While individuals and couples often want to get rid of assets so that they can qualify for Medicaid in the event they need long term care, divestment actually results in ineligibility if done within five years of applying for Medicaid. This is referred to as the five-year look-back rule.
If you have divested assets within five years of applying for Medicaid, you will be subject to a divestment penalty period. The penalty period is the amount of time that Medicaid will not cover your long-term care costs in an assisted living facility or nursing home. The length of the penalty period is determined by dividing the value of the assets divested by the average nursing home rate ($287.29 per day as of the writing of this article). The nursing home rate is updated annually. The divestment penalty period begins when you are first eligible to receive Medicaid benefits.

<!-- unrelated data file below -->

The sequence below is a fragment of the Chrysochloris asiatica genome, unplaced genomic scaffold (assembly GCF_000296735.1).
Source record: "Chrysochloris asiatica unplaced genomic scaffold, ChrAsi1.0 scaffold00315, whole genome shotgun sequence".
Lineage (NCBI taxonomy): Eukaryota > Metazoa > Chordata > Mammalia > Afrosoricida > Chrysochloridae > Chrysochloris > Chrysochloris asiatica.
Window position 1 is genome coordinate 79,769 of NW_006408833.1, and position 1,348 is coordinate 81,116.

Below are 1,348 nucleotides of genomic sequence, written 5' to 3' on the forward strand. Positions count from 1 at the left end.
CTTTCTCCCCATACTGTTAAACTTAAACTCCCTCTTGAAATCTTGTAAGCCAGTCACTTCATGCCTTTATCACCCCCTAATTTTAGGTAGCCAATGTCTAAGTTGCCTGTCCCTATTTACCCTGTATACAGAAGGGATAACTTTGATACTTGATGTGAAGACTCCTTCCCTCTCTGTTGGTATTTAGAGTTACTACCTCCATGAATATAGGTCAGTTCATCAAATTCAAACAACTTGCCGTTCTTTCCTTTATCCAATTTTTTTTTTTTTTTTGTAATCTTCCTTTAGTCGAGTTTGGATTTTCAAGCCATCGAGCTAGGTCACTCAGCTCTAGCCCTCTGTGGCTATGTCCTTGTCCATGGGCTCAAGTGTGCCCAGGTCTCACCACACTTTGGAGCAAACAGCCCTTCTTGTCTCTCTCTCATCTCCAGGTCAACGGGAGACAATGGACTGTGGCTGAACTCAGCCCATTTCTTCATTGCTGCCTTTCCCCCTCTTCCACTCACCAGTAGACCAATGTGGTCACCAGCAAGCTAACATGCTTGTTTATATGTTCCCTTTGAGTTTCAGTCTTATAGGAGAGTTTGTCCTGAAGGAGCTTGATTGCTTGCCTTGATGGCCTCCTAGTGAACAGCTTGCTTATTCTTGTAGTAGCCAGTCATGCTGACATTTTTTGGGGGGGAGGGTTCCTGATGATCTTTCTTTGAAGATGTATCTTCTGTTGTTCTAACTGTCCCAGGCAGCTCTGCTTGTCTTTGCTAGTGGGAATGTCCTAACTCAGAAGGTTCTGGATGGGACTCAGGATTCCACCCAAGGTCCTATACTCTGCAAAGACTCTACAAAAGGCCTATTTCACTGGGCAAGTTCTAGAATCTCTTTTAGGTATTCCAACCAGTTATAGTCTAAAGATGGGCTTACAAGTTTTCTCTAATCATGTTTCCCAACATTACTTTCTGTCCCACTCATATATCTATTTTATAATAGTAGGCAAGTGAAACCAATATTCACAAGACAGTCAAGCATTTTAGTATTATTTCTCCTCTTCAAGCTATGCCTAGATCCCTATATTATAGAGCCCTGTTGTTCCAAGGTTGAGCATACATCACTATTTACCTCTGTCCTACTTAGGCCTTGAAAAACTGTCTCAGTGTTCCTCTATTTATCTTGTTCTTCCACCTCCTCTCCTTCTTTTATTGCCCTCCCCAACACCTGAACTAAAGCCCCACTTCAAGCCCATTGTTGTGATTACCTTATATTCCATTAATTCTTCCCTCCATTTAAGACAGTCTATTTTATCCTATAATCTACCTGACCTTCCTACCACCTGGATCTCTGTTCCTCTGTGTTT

It is important not to confuse the annual tax-free gift exclusion with an exempt transaction for Medicaid purposes. The current annual gift tax exemption is $15,000, meaning an individual may make gifts in the amount of $15,000 to different individuals without having to file a federal gift tax return. Any annual exclusion gifts, however, would still be divestments for Medicaid purposes, and subject to the five-year look back.
Another common misconception regarding divestment is that there is some type of “claw-back” mechanism whereby the individuals who received the divested assets are made to give them back or turn them over to the nursing home. This is simply a myth. Divestment results in ineligibility for Medicaid if done within five years of applying, but no one is forced to give assets back. Ineligibility can have catastrophic results because without having the assets that have been divested, you or your spouse may have no way to pay for care during the penalty period. Proper planning is very important. The rules regarding divestment are complex and you should consult with an attorney familiar with the rules regarding Medicaid and divestment before any disqualifying divestments are made.